A study, reported in Chest (February 2004), found that vitamin E and beta-carotene supplementation have no role in the occurrence of pneumonia in male smokers. On the other hand, however, it appears that vitamin E may help men who begin smoking later in life.
To determine whether vitamin E or beta-carotene supplementation affects the risk of pneumonia, the researchers took data from the Alpha-Tocopherol, Beta-Carotene Cancer Prevention study. They analyzed the effects of vitamin E and beta-carotene on the rate of lung cancer in 29,133 men who smoked at least 5 cigarettes a day at the beginning of the study. The participants, who ranged between 50 and 69 years of age, were followed for 6 years. They were randomly assigned to receive the supplements or a placebo. Neither the participants nor the researchers knew which type of pill was given.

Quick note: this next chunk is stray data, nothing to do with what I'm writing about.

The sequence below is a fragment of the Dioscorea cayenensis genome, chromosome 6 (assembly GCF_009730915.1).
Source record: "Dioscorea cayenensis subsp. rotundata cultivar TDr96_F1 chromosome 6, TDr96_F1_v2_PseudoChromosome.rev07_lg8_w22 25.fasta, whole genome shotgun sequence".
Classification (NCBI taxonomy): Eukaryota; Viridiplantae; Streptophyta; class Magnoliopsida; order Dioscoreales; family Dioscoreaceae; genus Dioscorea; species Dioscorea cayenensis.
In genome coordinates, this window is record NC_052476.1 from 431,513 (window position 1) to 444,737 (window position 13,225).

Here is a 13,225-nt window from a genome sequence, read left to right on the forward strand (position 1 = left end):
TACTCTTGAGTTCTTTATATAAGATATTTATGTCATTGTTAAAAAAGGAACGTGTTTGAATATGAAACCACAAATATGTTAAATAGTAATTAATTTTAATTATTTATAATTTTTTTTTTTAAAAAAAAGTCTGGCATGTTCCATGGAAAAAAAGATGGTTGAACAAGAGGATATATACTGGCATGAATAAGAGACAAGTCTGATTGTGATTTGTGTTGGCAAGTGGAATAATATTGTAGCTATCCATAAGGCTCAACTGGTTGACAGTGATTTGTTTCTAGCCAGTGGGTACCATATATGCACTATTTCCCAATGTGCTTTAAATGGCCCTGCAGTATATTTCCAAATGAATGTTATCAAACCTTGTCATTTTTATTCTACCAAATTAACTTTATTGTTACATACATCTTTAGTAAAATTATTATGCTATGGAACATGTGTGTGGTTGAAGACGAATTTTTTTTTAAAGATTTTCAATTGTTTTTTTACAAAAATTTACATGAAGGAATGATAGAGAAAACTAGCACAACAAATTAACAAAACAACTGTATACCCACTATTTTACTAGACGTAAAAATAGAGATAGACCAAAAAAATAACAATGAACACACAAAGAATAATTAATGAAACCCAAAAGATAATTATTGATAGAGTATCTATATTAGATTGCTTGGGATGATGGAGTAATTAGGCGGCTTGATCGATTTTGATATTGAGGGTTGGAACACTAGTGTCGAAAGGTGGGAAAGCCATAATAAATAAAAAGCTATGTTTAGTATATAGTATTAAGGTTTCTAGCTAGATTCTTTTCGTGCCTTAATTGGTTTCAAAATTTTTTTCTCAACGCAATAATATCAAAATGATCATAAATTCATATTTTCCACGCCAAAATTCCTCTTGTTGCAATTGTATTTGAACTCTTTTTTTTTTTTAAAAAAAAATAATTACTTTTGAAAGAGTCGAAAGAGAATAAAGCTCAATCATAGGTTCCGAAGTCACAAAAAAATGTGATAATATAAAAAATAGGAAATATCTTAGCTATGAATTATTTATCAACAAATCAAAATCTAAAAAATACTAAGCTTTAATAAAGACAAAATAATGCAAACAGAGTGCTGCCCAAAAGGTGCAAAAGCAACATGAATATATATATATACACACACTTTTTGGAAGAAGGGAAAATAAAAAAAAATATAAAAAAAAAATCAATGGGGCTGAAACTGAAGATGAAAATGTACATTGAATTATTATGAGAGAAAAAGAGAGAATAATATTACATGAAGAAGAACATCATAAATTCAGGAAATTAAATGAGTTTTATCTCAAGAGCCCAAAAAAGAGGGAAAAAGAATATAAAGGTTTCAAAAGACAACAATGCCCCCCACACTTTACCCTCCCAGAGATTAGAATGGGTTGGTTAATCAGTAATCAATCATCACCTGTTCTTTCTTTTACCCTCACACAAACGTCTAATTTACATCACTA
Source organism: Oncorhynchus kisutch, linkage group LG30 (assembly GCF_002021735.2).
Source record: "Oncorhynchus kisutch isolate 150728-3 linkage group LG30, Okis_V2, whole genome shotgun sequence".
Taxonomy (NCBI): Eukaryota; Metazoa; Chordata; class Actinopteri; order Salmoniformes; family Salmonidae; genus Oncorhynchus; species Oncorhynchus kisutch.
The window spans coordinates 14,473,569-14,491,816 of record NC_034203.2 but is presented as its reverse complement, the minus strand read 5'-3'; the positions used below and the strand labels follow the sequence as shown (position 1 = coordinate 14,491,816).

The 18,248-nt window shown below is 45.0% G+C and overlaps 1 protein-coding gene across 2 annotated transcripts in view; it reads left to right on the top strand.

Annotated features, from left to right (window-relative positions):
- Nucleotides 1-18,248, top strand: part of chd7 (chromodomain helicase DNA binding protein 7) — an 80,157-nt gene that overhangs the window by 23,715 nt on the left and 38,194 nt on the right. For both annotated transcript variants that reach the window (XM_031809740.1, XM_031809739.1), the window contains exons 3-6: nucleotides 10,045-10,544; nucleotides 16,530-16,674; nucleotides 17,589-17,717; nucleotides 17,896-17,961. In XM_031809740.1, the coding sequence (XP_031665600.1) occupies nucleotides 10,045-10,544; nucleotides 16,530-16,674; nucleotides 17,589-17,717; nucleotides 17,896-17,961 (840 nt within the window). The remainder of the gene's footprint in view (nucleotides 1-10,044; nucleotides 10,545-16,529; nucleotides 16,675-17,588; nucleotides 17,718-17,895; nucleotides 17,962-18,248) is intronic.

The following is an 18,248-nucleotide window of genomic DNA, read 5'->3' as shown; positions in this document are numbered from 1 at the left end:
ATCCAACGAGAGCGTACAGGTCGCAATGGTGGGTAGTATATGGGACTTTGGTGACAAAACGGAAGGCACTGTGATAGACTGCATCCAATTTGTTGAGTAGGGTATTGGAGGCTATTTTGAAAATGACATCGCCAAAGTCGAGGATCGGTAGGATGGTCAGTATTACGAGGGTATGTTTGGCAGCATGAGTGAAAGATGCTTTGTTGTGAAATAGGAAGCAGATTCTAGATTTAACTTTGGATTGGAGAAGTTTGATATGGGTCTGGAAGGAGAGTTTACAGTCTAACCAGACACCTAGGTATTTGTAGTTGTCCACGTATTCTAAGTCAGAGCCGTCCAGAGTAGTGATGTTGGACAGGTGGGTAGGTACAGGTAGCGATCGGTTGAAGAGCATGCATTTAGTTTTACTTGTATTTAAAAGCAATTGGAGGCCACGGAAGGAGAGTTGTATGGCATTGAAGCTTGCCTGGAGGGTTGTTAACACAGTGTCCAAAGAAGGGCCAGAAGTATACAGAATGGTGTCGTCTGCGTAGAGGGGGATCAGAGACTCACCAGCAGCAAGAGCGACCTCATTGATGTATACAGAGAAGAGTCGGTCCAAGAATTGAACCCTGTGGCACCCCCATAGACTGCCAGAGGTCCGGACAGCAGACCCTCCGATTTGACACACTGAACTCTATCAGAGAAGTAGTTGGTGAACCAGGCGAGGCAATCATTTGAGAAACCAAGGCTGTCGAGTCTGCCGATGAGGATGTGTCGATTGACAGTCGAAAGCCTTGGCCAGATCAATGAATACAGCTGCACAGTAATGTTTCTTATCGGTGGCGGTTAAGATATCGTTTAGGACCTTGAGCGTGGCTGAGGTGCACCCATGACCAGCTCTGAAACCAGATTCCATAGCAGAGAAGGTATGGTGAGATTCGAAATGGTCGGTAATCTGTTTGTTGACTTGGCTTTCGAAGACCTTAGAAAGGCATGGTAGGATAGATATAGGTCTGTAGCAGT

In this study, the main outcome measure was the first occurrence of hospital-related pneumonia. The researchers identified 898 cases in the national hospital discharge register. The results showed that vitamin E supplementation lowered the risk of pneumonia by 35% among participants who began smoking at age 21 and older.Yet, beta-carotene supplementation increased the risk by 58% in this population.
One study linked multiple pregnancies to an increased risk of developing atrial fibrillation later in life, and another investigated the association between premature delivery and cardiovascular disease.
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